Friday, March 16, 2012

Fire and the Flood

This song is a light in the darkness for a very solid reason for me. A few years ago, I had decided that at the end of the season, I’d drop out of the church choir. I was unhappy, and it just wasn’t fun for me anymore. It was just bad. I was firm in my decision when, at our parish annual meeting, the priest and the choir director announced their retirement. I was both startled and overjoyed: startled because I’m not good with change, and I was fond of the priest. I was filled with joy at the thought of a new choir director and organist.

As far as I could tell, God had just dropped a cosmic miracle in my lap. I began to pray. “Please, God” I began, “Send us a man. You and I both know that organ sounds better when a man is playing.” I prayed every night in earnest during the process of finding a new organist, leaving the specifics in the hands of the Almighty. Okay, I admit, I dropped hints along the way. The praying was no less earnest, though. Every night, same prayer: Send us a man, oh Lord. Please! After a few short weeks, the news came in that both candidates were male. I rejoiced, and I dropped more hints.

Long story short: on August 17, 2008, we installed our incredibly talented young organist on his birthday. His nine months as our organist were the happiest months I’d had since my involvement in the Diocese of Olympia in high school. Needless to say, I stayed on in choir for those nine months. In what could have been an incredibly dark time in my life, I prayed. My prayers were answered in a very real, understandable, and positive way. I am forever changed for the better because of those first months of earnest prayer, and for the many prayers that have followed.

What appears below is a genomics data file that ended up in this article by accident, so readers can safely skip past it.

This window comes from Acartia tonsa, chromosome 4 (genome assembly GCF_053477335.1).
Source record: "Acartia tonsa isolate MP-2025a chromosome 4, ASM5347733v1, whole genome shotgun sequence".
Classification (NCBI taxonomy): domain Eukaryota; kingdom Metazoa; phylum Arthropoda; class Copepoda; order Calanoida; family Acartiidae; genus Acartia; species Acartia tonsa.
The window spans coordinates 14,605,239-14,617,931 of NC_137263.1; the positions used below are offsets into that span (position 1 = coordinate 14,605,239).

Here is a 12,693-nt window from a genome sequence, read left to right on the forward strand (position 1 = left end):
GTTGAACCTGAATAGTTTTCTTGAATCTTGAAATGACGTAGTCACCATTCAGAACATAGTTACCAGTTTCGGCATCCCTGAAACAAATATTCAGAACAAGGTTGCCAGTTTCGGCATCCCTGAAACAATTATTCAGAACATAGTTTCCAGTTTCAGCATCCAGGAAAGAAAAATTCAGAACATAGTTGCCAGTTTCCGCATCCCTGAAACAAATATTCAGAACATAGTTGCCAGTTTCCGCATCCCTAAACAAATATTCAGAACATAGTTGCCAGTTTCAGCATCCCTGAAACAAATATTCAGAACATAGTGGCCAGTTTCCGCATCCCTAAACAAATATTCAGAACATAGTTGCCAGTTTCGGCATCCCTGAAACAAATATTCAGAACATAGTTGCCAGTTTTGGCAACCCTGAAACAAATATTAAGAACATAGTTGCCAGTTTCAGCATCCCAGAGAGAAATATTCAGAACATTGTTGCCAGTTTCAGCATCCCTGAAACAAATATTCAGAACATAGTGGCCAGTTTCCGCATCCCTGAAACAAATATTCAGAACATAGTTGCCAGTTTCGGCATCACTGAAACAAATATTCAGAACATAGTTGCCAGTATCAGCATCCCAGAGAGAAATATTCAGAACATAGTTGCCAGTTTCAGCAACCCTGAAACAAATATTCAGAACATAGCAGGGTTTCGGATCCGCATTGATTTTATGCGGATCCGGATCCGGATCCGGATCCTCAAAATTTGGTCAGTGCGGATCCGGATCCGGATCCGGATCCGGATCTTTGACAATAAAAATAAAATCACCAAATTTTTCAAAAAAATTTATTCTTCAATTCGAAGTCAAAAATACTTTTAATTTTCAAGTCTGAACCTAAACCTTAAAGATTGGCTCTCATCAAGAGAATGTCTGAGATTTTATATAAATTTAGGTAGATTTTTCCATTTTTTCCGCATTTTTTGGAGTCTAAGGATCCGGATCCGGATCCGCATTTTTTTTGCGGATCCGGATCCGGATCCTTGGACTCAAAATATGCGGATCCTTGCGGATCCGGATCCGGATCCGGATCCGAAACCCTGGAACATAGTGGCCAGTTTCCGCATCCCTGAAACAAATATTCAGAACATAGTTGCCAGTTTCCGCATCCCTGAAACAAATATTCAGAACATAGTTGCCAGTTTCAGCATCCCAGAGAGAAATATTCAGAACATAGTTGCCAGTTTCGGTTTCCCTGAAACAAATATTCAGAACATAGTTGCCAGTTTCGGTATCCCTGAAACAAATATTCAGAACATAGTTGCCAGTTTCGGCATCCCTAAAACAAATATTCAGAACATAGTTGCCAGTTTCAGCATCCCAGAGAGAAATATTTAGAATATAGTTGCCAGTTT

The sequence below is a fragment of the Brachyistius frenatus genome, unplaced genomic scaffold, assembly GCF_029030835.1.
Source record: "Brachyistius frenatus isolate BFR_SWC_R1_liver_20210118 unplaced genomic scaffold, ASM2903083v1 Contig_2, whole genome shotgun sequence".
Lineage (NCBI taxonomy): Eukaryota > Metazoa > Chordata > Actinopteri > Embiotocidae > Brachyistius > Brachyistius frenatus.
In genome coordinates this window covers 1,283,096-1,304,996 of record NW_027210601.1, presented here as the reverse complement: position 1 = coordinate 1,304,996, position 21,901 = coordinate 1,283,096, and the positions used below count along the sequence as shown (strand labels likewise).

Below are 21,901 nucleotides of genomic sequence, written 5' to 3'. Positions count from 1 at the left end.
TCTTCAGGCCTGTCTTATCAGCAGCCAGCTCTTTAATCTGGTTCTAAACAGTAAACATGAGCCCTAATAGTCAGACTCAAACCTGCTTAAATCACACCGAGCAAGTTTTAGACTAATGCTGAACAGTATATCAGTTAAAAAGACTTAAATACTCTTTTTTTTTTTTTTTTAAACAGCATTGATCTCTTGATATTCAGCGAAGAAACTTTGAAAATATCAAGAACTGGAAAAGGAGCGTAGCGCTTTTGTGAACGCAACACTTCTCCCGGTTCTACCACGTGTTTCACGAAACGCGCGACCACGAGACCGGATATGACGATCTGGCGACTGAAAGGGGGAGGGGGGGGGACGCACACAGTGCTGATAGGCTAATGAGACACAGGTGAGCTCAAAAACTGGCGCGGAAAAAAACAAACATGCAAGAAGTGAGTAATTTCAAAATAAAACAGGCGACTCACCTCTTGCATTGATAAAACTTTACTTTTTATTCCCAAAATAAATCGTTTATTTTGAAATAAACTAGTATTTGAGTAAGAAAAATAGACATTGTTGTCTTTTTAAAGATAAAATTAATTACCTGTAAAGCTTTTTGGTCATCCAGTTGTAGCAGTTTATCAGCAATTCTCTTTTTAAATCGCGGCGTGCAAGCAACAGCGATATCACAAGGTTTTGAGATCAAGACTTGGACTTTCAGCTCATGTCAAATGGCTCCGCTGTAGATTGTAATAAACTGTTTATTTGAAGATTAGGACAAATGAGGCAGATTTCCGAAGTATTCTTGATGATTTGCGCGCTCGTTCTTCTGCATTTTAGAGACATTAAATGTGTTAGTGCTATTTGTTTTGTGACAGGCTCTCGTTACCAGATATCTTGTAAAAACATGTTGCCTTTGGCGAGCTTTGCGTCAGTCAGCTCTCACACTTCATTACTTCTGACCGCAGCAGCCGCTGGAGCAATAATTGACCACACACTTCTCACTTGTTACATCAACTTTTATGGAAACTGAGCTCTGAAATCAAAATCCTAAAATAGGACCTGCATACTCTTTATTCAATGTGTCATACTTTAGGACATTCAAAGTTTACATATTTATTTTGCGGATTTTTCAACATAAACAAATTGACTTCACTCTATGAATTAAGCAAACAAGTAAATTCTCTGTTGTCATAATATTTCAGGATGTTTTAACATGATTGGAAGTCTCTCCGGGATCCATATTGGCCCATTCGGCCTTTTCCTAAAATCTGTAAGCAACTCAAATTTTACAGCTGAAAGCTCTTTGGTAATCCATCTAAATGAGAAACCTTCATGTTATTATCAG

“Fire and the Flood” reminds me to be mindful of the prayers I lift as I’m falling asleep, but to pray nonetheless. When I feel like I know better than God, I listen to “Fire and the Flood,” look for the angelic writing on the wall, and pray. What could be putting out my fire could flood someone else’s river.
Learn more about this daily Lenten devotional, created by Episcopal Young Adults of Western Washington.

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